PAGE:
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Category: Remarks, Messages, & Writings

Chancellor’s Monthly Column, June 2023: New research facility clears last hurdle, construction starts this summer

Artists rendering of two-story building with large open deck on upper level. Signage: USGS Science for a changing world, and Hawaiian Volcano Observatory, Pacific Ecosystems Research Center.
Artist’s rendering of the upcoming research building on the UH Hilo campus. The facility will include two main structures and parking within a campus-like setting, and support for about 50 staff and volunteers at Hawaiian Volcano Observatory and 53 staff and volunteers at the Pacific Island Ecosystems Research Center. Groundbreaking is on June 28, 2023. (Courtesy rendering/USGS)
Bonnie Irwin pictured.
Bonnie D. Irwin

The U.S. Geological Survey has cleared the last hurdle to build its new research facility at the University of Hawai‘i at Hilo campus. The final environmental assessment found no significant impact to the environment will be caused by construction.

The 60,000-square-foot facility will jointly house the Hawaiian Volcano Observatory (HVO), the Pacific Islands Ecosystems Research Center (PIERC), and other governmental agencies. Located at UH Hilo’s University Park of Science and Technology, it will bring together, under one roof, staff from both HVO and PIERC to monitor, investigate, and assess hazards from active volcanoes and earthquakes in Hawai‘i.

This close collaboration will produce the science and technology needed to support sound management and conservation of biological resources in Hawai‘i and other Pacific island locations. This is of great importance to the safety and well-being of our island communities.

Internships, collaborative research, community partnerships

We are honored to host HVO and PIERC and excited about the benefits that this partnership will bring to our campus: internships, hands-on experiences for students, research, alumni employed by federal agencies, community partnerships, and more.

The site location on the UH Hilo campus will enhance collaborative relationships between HVO, PIERC, county government agencies, and university researchers. Our students will be able to interact with the agencies’ staff, receive hands-on experience in geological and environmental hazards and conservation, and envision careers in the earth sciences. Staff from HVO and PIERC will be able to work collaboratively with university faculty and students to strengthen academic and research partnerships.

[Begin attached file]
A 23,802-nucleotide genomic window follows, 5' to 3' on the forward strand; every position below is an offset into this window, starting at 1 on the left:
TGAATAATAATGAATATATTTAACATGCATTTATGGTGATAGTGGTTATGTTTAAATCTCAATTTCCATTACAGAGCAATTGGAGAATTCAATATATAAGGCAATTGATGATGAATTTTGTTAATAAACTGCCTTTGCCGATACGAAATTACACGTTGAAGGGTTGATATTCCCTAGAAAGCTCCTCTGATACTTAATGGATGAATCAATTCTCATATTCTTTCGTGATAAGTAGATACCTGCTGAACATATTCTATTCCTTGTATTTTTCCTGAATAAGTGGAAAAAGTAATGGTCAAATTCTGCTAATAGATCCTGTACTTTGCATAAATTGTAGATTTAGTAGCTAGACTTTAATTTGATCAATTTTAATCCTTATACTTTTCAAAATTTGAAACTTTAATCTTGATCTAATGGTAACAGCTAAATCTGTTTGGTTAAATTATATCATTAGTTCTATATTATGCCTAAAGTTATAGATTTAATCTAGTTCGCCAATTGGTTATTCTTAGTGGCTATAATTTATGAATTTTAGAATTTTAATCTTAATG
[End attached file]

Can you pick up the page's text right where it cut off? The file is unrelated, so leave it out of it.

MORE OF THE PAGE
And there will be opportunities for myriad community partnerships of benefit to all.


A groundbreaking event will be held later this month. Construction will take about two years.

The building was designed by architectural firm AHL, and Hensel Phelps is the construction contractor. All areas of the project are designed to meet federal guidelines for sustainable buildings, for example, low power consumption.

The facility will include two main structures and parking within a campus-like setting, and support for about 50 staff and volunteers at HVO and 53 staff and volunteers at PIERC.

The main building is three-stories. First floor will be occupied by HVO and their laboratories, offices, conference rooms, work areas, and a main lobby. The second floor will be occupied by PIERC, also with laboratories, offices, and work areas. The third floor of the building will have mechanical space and an open observation deck.

A warehouse and field support building will support HVO and PIERC operations and serve as a bridge between laboratory and field functions. This building will have administrative and lab support offices, a climate-controlled room for archives, field gear storage, maintenance areas, and lockers, restrooms, and showers. Also, an outdoor greenhouse.


I’m thrilled at all the ways this research facility will strengthen our mission to challenge students to reach their highest level of academic achievement by inspiring learning, discovery, and creativity, inside and outside the classroom. The close location also will enhance collaborative relationships between federal and county government agencies and our university researchers. Adding to this good news, we will have a new volcanologist joining our faculty in the fall.

With the positive report in the final environmental assessment, we are on our way to building this profoundly important facility of great benefit to our island communities

I mua!

Bonnie D. Irwin